While intricate paths made out of hedges date back centuries, the first recorded corn mazes are, amazingly, only from the early 1980s. Since then, they have become full-on fall tourist meccas that feature games, technology and other amusements integrated with the cornstalks. These four Milwaukee-area mazes are the cream of the crop.
OPENS SEPT. 16 | MEQUON
Trivia lovers, this one’s for you. Navigate the nearly 5 acres and answer trivia questions along the way. If you know your stuff, it might just help you escape more quickly. Answer wrong and you’ll find yourself at a dead end. Once you’re out, you can reward yourself with flavored popcorn or cider from the Snack Shack.
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OPENS SEPT. 17 | COLGATE
After you hit the over 65 fall activities at this farm’s Pumpkin Fest – like the tractor pull, animal barn and big swing – get lost in the two uniquely challenging mazes. The bigger one has trivia throughout, the smaller features a murder mystery game to play while you walk.
OPENS SEPT. 16 | NEW BERLIN
It may not have all the bells and whistles, but this maze does have a classic, simple charm. The random pattern provides a challenge of its own. After you make your way through, you can check out the Big Backyard playground, try pumpkin bowling and feed goats at the petting zoo.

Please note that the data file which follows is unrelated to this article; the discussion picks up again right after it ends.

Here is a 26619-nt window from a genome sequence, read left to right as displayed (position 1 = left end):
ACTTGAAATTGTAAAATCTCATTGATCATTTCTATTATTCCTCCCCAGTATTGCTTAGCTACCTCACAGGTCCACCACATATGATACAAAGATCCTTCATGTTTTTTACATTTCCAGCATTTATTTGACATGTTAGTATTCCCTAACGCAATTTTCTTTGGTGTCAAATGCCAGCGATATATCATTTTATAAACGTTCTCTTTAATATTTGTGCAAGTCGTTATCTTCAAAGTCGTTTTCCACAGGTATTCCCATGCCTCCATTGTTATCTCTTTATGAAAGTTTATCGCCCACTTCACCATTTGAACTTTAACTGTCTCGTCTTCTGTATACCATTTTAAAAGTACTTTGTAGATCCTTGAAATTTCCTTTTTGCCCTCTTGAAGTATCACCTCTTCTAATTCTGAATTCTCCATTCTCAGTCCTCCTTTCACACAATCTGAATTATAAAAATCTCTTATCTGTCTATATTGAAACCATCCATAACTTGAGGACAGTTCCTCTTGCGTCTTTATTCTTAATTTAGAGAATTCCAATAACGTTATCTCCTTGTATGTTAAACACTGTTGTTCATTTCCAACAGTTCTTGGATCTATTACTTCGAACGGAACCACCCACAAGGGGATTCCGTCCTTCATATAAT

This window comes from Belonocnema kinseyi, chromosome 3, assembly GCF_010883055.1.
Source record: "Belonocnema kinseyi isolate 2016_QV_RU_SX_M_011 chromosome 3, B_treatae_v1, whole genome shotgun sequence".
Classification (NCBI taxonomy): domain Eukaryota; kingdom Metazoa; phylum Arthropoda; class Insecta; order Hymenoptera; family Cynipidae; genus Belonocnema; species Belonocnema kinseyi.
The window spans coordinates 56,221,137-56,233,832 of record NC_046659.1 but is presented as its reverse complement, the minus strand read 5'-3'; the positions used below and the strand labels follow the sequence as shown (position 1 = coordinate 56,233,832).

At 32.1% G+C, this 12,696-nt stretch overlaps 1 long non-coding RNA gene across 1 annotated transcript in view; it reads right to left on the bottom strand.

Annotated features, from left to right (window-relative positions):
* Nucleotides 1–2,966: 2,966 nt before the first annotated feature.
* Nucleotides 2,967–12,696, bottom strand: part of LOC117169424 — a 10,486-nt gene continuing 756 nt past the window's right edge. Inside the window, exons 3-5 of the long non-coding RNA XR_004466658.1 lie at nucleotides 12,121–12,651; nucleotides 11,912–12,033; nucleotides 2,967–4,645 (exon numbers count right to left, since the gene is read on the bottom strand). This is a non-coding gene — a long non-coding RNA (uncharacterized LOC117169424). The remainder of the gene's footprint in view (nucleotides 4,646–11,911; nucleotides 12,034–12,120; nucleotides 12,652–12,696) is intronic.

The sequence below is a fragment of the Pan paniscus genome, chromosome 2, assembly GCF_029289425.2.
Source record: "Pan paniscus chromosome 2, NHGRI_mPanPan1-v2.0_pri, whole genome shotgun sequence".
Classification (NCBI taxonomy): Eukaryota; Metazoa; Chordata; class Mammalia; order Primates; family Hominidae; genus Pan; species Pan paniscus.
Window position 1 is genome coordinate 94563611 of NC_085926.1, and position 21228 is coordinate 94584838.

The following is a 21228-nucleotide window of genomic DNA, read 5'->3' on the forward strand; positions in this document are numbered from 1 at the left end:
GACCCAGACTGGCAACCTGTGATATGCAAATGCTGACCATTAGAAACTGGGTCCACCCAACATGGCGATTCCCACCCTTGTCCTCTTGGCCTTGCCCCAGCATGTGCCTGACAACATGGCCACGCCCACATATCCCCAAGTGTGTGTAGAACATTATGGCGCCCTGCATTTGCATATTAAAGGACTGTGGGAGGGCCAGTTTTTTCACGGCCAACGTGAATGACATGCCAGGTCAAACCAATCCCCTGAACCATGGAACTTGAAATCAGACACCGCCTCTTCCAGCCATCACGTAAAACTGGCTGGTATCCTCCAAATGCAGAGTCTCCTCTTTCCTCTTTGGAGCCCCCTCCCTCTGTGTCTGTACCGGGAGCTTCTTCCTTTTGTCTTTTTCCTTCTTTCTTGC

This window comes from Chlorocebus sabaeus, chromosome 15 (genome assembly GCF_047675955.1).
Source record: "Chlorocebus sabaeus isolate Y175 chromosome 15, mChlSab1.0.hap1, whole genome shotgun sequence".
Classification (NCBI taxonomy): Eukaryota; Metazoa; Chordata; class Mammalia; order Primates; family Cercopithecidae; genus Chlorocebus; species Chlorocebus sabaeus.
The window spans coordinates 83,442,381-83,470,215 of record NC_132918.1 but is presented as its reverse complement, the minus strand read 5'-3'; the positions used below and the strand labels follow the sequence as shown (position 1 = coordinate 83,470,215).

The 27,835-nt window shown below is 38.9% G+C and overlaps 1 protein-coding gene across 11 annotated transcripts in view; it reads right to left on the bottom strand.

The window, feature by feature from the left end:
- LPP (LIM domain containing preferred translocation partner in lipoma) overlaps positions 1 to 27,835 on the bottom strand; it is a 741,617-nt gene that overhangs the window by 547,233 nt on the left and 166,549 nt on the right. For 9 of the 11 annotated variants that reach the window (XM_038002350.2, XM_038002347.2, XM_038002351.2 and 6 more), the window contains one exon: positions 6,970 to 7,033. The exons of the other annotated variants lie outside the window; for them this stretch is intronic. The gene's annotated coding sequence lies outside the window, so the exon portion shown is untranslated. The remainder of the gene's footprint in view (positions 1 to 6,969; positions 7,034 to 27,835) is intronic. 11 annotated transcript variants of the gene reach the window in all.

OPENS SEPT. 23 | MUKWONAGO
With 14 acres and nearly 4 miles of paths, this maze can take up to 90 minutes to complete. For an extra challenge, you can compete against your family/friends to hit interactive checkpoints hidden throughout by connecting your phone. Afterward, brave the giant slide or take your shot with the corn cannon.
How does a corn maze get made? Brian Schuett of Schuett Farms gave us the skinny.
Before GPS technology, corn mazes were made by farmers manually measuring and staking out where the path would go, then trimming the field when the corn stalks were still fairly short. Now, farmers like Schuett put their designs into a software connected to the farm machinery that determines where the seeds will be sowed on the field, and it grows in the design’s pattern.
But before the field is planted, Schuett Farms’ maze starts as an idea. Schuett says his kids, brother, parents and other family members share ideas, then go with what’s popular that year. “This year, my kids are fairly young, so we decided that we were gonna do Super Mario Bros.,” he says. From an aerial view, you’ll be able to see beloved characters Mario and Luigi, as well as other features from the video game – all carefully designed and planted with their advanced agricultural technology.